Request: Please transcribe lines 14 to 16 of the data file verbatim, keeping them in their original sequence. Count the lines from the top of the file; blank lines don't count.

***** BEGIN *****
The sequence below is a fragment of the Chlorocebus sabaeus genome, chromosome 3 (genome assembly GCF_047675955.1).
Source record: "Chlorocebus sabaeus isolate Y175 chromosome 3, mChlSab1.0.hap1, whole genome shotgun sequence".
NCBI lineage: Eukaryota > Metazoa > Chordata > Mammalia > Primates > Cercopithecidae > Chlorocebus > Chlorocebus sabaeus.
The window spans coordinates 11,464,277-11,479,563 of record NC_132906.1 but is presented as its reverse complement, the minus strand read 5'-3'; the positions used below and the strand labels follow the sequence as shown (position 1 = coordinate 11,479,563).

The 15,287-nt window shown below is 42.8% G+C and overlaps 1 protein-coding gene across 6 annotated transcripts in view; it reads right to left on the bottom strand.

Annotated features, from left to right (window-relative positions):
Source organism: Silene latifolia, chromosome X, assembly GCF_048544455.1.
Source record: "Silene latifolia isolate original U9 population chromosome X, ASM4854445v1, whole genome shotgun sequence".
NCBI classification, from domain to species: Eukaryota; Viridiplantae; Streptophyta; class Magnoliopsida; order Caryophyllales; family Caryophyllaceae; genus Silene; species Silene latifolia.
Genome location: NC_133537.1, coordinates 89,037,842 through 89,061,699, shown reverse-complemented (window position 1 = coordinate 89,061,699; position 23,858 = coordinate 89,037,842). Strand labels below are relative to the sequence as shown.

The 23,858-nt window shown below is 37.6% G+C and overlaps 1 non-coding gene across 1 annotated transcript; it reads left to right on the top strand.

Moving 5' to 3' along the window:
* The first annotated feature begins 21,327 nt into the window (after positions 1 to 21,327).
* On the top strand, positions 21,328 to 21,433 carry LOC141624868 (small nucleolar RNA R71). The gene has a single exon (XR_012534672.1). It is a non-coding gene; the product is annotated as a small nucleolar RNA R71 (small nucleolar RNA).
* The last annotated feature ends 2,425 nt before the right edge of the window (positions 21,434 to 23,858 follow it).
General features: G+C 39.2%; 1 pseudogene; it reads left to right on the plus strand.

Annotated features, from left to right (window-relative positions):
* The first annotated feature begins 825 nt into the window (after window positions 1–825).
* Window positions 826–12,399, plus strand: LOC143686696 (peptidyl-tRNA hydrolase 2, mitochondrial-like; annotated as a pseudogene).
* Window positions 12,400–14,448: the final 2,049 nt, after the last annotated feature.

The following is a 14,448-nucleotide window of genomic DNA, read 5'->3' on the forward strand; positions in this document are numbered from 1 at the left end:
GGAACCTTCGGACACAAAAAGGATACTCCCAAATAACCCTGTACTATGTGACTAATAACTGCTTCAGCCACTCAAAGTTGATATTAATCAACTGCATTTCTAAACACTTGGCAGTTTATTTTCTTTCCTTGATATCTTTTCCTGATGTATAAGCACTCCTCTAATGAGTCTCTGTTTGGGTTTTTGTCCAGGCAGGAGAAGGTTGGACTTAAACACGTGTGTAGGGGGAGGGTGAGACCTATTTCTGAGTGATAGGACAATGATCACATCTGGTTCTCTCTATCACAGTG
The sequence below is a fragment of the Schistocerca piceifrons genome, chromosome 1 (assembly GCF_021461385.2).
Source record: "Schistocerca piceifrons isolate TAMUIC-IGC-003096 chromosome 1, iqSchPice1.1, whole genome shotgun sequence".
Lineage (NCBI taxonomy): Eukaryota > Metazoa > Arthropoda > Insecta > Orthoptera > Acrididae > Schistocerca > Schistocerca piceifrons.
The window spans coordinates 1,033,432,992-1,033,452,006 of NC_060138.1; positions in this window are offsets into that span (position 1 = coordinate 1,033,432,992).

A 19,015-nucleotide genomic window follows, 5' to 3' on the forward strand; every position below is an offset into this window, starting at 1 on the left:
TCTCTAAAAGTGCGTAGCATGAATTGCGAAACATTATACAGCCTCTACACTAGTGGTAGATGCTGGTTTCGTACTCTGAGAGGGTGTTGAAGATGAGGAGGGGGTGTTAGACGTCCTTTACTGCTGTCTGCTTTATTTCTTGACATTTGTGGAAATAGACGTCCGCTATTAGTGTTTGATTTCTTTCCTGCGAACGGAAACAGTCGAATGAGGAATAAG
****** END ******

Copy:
* On the top strand, positions 21,328 to 21,433 carry LOC141624868 (small nucleolar RNA R71). The gene has a single exon (XR_012534672.1). It is a non-coding gene; the product is annotated as a small nucleolar RNA R71 (small nucleolar RNA).
* The last annotated feature ends 2,425 nt before the right edge of the window (positions 21,434 to 23,858 follow it).
General features: G+C 39.2%; 1 pseudogene; it reads left to right on the plus strand.